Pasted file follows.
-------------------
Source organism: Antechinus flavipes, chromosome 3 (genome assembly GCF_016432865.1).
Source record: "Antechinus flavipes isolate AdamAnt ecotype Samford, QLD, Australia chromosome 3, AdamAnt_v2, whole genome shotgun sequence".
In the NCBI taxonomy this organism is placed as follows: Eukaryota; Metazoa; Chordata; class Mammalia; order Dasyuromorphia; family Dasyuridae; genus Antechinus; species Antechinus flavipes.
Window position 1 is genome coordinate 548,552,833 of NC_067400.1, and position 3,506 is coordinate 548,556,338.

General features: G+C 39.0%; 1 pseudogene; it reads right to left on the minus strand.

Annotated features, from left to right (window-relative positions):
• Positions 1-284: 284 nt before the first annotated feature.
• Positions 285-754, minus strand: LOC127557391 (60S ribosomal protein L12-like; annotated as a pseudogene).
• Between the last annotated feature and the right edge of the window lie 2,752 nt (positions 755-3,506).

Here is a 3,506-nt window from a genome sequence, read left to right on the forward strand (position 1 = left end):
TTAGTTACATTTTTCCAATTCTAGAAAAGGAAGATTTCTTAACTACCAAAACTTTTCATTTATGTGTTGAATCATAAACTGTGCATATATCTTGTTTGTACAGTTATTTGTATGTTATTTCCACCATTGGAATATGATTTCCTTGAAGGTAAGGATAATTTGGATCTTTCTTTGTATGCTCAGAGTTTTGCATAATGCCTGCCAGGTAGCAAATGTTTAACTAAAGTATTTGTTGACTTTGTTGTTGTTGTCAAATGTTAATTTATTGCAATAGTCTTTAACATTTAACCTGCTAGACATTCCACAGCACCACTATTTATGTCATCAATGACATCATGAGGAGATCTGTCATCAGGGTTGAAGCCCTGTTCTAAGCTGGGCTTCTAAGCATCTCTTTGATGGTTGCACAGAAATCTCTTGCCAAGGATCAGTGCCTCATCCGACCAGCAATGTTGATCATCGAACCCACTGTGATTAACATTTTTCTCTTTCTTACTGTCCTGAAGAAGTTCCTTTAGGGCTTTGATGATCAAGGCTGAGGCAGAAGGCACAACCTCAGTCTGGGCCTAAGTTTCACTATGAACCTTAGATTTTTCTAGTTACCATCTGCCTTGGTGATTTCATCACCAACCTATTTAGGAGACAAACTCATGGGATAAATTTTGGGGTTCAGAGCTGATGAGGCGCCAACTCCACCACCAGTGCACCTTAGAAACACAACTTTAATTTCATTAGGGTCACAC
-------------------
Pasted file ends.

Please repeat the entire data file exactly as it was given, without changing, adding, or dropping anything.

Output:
Source organism: Antechinus flavipes, chromosome 3 (genome assembly GCF_016432865.1).
Source record: "Antechinus flavipes isolate AdamAnt ecotype Samford, QLD, Australia chromosome 3, AdamAnt_v2, whole genome shotgun sequence".
In the NCBI taxonomy this organism is placed as follows: Eukaryota; Metazoa; Chordata; class Mammalia; order Dasyuromorphia; family Dasyuridae; genus Antechinus; species Antechinus flavipes.
Window position 1 is genome coordinate 548,552,833 of NC_067400.1, and position 3,506 is coordinate 548,556,338.

General features: G+C 39.0%; 1 pseudogene; it reads right to left on the minus strand.

Annotated features, from left to right (window-relative positions):
• Positions 1-284: 284 nt before the first annotated feature.
• Positions 285-754, minus strand: LOC127557391 (60S ribosomal protein L12-like; annotated as a pseudogene).
• Between the last annotated feature and the right edge of the window lie 2,752 nt (positions 755-3,506).

Here is a 3,506-nt window from a genome sequence, read left to right on the forward strand (position 1 = left end):
TTAGTTACATTTTTCCAATTCTAGAAAAGGAAGATTTCTTAACTACCAAAACTTTTCATTTATGTGTTGAATCATAAACTGTGCATATATCTTGTTTGTACAGTTATTTGTATGTTATTTCCACCATTGGAATATGATTTCCTTGAAGGTAAGGATAATTTGGATCTTTCTTTGTATGCTCAGAGTTTTGCATAATGCCTGCCAGGTAGCAAATGTTTAACTAAAGTATTTGTTGACTTTGTTGTTGTTGTCAAATGTTAATTTATTGCAATAGTCTTTAACATTTAACCTGCTAGACATTCCACAGCACCACTATTTATGTCATCAATGACATCATGAGGAGATCTGTCATCAGGGTTGAAGCCCTGTTCTAAGCTGGGCTTCTAAGCATCTCTTTGATGGTTGCACAGAAATCTCTTGCCAAGGATCAGTGCCTCATCCGACCAGCAATGTTGATCATCGAACCCACTGTGATTAACATTTTTCTCTTTCTTACTGTCCTGAAGAAGTTCCTTTAGGGCTTTGATGATCAAGGCTGAGGCAGAAGGCACAACCTCAGTCTGGGCCTAAGTTTCACTATGAACCTTAGATTTTTCTAGTTACCATCTGCCTTGGTGATTTCATCACCAACCTATTTAGGAGACAAACTCATGGGATAAATTTTGGGGTTCAGAGCTGATGAGGCGCCAACTCCACCACCAGTGCACCTTAGAAACACAACTTTAATTTCATTAGGGTCACAC